Archive for November 22, 2014


September 12, 2014

ISLAMABAD (AP) — The Pakistani military stepped up rescue efforts as floods wreaked havoc in more districts of the country’s eastern Punjab province on Friday, leaving hundreds of thousands a people homeless.

In neighboring India-controlled Kashmir, meanwhile, flood waters started receding but triggered concerns of possible spread of disease in the devastated areas. The floods, which began Sept. 3 in both sections of the divided Kashmir, have so far killed 264 people in Pakistan and the Pakistan-administered Kashmir while 200 have died in the India-controlled part of the disputed region.

Another wave of flooding is expected to hit southern Pakistan next week. After destroying hundreds of villages in the Jhang district this week, the floods on Friday hit three more Punjab districts — Multan, Bahwalpur and Rahim Yar Khan. Troops air-dropped food rations as three more deaths were registered there, according to disaster management spokeswoman Reema Zuberi.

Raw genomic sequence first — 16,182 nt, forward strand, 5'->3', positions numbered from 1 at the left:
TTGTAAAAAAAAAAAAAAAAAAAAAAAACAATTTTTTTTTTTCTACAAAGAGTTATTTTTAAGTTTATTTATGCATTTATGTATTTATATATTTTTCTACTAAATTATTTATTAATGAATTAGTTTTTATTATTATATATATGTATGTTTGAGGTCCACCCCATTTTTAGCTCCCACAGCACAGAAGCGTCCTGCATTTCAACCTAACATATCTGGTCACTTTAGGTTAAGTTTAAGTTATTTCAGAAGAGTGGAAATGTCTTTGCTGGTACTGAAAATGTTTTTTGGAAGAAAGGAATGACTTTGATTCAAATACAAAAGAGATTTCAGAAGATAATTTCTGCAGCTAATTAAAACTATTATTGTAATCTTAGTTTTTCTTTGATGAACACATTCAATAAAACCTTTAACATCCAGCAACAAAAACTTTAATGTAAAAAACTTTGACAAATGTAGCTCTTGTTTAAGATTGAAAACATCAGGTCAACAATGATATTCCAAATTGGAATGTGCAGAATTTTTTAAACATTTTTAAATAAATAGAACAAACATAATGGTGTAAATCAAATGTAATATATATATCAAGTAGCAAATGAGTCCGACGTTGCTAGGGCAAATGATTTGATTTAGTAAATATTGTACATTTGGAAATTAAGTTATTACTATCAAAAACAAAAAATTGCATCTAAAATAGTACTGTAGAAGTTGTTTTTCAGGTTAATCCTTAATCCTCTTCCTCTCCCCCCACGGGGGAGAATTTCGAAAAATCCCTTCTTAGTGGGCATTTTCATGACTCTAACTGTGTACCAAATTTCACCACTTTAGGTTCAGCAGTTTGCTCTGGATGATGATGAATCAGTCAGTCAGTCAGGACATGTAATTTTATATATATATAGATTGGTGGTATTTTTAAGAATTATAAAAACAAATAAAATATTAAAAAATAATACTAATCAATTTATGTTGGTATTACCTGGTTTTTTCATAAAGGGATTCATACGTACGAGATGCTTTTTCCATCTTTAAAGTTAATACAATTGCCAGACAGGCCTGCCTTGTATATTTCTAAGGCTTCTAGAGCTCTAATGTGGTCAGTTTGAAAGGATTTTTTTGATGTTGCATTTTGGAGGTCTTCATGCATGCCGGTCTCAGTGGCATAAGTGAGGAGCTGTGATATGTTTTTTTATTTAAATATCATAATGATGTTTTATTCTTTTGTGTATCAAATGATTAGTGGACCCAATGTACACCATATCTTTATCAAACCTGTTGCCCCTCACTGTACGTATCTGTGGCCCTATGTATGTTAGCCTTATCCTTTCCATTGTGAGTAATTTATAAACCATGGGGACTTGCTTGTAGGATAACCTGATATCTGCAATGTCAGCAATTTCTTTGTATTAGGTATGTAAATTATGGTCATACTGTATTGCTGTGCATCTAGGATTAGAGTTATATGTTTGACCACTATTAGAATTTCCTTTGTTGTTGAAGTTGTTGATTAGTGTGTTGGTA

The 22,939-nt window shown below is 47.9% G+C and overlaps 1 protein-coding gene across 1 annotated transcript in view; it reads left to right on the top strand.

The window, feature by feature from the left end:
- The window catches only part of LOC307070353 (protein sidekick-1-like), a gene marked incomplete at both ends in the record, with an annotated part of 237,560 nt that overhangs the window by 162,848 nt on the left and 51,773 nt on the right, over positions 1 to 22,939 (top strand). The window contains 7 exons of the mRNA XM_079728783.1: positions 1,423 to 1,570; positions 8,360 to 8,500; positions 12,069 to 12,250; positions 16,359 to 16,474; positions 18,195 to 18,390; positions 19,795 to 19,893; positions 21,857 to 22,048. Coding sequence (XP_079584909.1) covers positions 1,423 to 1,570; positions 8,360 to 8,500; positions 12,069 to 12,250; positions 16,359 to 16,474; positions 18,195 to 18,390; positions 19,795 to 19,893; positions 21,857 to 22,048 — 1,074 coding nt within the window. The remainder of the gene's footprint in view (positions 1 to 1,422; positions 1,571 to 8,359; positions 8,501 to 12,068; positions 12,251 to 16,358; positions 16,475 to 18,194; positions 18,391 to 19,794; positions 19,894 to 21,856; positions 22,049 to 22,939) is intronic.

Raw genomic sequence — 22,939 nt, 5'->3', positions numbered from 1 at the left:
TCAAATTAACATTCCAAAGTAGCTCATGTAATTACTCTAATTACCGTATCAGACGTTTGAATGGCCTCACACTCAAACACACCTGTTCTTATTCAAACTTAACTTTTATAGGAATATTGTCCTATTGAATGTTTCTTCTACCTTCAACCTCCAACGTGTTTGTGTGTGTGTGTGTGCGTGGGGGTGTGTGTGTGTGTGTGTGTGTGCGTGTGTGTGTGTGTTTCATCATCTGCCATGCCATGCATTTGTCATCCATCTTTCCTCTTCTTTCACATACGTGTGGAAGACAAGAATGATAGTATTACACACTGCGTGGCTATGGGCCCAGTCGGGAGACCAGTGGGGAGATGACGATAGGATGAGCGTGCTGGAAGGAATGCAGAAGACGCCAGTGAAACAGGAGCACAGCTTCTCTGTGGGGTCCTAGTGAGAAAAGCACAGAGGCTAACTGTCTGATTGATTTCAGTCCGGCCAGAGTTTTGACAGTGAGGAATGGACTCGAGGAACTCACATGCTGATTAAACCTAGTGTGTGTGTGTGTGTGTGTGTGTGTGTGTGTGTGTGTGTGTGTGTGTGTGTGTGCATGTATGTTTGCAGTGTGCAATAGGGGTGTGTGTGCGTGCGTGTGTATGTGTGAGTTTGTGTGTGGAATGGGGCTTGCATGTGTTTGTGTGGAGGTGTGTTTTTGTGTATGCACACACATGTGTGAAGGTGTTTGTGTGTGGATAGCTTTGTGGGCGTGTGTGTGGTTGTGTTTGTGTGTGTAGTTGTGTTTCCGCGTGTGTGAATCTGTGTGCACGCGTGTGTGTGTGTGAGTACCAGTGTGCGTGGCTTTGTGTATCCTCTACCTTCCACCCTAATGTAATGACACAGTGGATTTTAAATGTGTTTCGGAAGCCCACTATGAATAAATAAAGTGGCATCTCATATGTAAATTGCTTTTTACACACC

The Pakistani army said its helicopters were plucking people from rooftops and air-dropping food in flood-hit areas. So far, the military rescued 29,295 people by helicopters and boats, while 47,963 were rescued by civilian rescue services, said Ali Imam Syed, an official with emergency services in eastern Punjab.

In neighboring India, officials said their military and private doctors set up medical camps to treat flood-affected people in India’s part of Kashmir, where water-borne diseases like cholera and diarrhea were reported.

Shakila Butt, who runs the Al Ameen hospital in the Indian part of Kashmir, appealed to authorities and non-governmental organizations to supply medicines as she expected an influx of patients in the coming days.

“There are chances of epidemic diseases,” she said. The Indian government said its army’s 80 medical teams treated over 21,500 patients this week at field hospitals in Avantipur, Pattan and Anantnag in the Kashmir valley.